Overtired Baby Code: Why Your Baby Can't Sleep

June 1, 2022
 minutes read
Written by
Mandy Treeby
Chief Baby Sleep Consultant
Medically reviewed by
Elissa Gross
Board Certified Pediatrician & Lactation Consultant

Sleepless nights with your baby may feel like they will never end. The journey to sleeping through the night seems filled with steps forward, followed by steps back. If your baby who previously slept well is suddenly fussy at bedtime, has a hard time falling asleep, and wakes frequently, they could be experiencing a sleep regression stage or may be overtired. The great news is, it doesn’t have to be that way, apps like the  Smart Sleep Coach by Pampers™ combine expert sleep coaching with tools to help you get your baby’s sleep back on track, fast – especially helpful when sleep setbacks happen.



We asked the expert sleep team over at the Smart Sleep Coach by Pampers™ to share their best tips on how to help you tell the difference between typical developmental sleep challenges and an overtired baby?

Signs of an Overtired Baby

  • Low tolerance for frustration or discomfort
  • Frequent meltdowns (for older babies)
  • Short naps as opposed to full naps
  • Falling asleep outside of naptime: in the stroller, in a high chair, etc.
  • Difficulty settling down to sleep
  • Increased crying or fussiness at bedtime
  • Wakes frequently during the night, wakes up early
  • Wakes up screaming

An Overtired Baby is a Common Problem

Studies indicate that more than 25% of children will experience problems with sleeping in the first six months of life. Infants typically develop a solid, hormonally-driven circadian rhythm by the time they are 12 weeks old. However, some babies take longer to develop their circadian rhythm and struggle to get good sleep. (Their parents struggle, too!)
If your baby wakes up screaming during the night, he or she may be overtired. When your baby is physically fatigued from lack of sleep, their body’s stress-response system is activated and releases stress hormones into their bloodstream. This influx of cortisol and adrenaline makes it even more difficult for your baby to relax and settle down to sleep. He or she may fuss and cry. When your overtired baby finally does fall asleep, he or she may wake frequently, wake up screaming, and/or wake up early. A vicious cycle is created: as an overtired baby gets less quality sleep, they become more tired, exacerbating the problem.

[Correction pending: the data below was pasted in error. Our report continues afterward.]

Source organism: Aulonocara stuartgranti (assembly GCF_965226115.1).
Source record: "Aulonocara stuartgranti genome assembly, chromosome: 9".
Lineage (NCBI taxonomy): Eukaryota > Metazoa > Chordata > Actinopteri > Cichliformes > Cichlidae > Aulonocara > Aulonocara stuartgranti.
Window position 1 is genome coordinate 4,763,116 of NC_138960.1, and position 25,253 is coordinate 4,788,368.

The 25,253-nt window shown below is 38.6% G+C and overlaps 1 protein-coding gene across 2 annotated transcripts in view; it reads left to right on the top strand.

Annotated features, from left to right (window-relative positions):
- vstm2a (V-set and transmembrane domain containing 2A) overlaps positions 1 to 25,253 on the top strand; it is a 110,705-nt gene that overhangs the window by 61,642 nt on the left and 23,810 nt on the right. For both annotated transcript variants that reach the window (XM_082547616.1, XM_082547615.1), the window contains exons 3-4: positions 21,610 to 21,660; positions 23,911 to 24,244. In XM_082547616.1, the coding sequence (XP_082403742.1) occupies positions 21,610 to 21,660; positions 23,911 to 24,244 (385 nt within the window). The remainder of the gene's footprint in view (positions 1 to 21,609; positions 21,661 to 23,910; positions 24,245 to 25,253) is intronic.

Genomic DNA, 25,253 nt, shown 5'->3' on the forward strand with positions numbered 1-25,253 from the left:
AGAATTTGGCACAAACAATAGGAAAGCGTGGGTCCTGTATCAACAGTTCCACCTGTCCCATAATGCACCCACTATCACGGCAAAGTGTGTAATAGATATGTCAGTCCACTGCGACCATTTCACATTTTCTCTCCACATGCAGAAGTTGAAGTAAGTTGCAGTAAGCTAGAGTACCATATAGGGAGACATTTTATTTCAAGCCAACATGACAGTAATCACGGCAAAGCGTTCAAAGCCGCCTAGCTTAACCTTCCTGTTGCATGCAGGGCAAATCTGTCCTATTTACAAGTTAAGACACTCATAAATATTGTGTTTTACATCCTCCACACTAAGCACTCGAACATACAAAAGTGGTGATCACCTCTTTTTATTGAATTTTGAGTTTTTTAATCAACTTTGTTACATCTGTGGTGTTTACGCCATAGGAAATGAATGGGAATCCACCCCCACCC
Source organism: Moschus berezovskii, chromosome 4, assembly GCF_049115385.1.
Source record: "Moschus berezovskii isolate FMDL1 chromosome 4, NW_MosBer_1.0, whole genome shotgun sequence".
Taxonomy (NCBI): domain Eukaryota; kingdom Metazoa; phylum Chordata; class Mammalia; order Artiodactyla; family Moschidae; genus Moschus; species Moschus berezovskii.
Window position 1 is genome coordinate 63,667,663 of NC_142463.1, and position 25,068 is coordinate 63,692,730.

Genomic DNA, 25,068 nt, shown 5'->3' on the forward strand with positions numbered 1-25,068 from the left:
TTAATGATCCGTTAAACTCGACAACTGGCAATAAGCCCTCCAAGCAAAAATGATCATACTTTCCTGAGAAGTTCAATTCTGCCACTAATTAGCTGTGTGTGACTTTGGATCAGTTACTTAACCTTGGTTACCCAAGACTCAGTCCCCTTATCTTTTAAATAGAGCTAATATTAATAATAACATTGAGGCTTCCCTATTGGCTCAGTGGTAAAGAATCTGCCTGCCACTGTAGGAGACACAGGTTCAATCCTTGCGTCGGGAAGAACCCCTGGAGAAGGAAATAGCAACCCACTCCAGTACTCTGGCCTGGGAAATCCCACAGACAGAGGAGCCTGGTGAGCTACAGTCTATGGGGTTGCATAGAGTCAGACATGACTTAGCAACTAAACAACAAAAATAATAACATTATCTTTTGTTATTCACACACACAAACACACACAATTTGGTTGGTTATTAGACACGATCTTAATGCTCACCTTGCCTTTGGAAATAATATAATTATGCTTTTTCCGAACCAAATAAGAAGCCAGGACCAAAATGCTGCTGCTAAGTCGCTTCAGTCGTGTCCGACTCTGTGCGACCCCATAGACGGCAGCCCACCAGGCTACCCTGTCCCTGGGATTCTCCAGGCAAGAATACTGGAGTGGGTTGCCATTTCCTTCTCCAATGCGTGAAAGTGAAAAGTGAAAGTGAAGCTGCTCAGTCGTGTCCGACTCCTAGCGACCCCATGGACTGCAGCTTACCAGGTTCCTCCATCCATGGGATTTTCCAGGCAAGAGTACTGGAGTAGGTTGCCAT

How To Get An Overtired Baby To sleep Better

If your baby seems stuck in the overtired cycle, there are some things you can do to help break the pattern. Lowering their cortisol level, the hormone responsible for keeping people awake and alert to danger is key to helping overtired babies sleep more. There is a reason that people have rocked and sung lullabies to babies for centuries: these techniques work to soothe the senses! In addition to singing and rocking your baby, try:

  • Gentle swaying
  • Light massage
  • Dimming the lights
  • Playing soft music
  • Using a white noise machine or app on your phone
  • Feeding*

Babies develop quickly, and your infant will not need these supports forever! In fact, continuing them too long can actually get in the way of developing good sleep habits (the Smart Sleep Coach by Pampers™ has a whole section dedicated to this). Putting your child down for a nap or bedtime while they are sleepy, but still awake helps them learn to fall asleep on their own.

*Whether you are nursing your baby or feeding with formula, your baby should obviously be fed well throughout the day. However, approach the use of feeding as the primary tactic to encourage drowsiness with caution. Sucking is relaxing for a baby, as is being held securely against their caregiver. However, your baby may learn to associate feeding with falling asleep and form a dependence upon that to do so. The longer you continue this practice, the more you reinforce this association. When your child is old enough, giving them a pacifier can help break that association.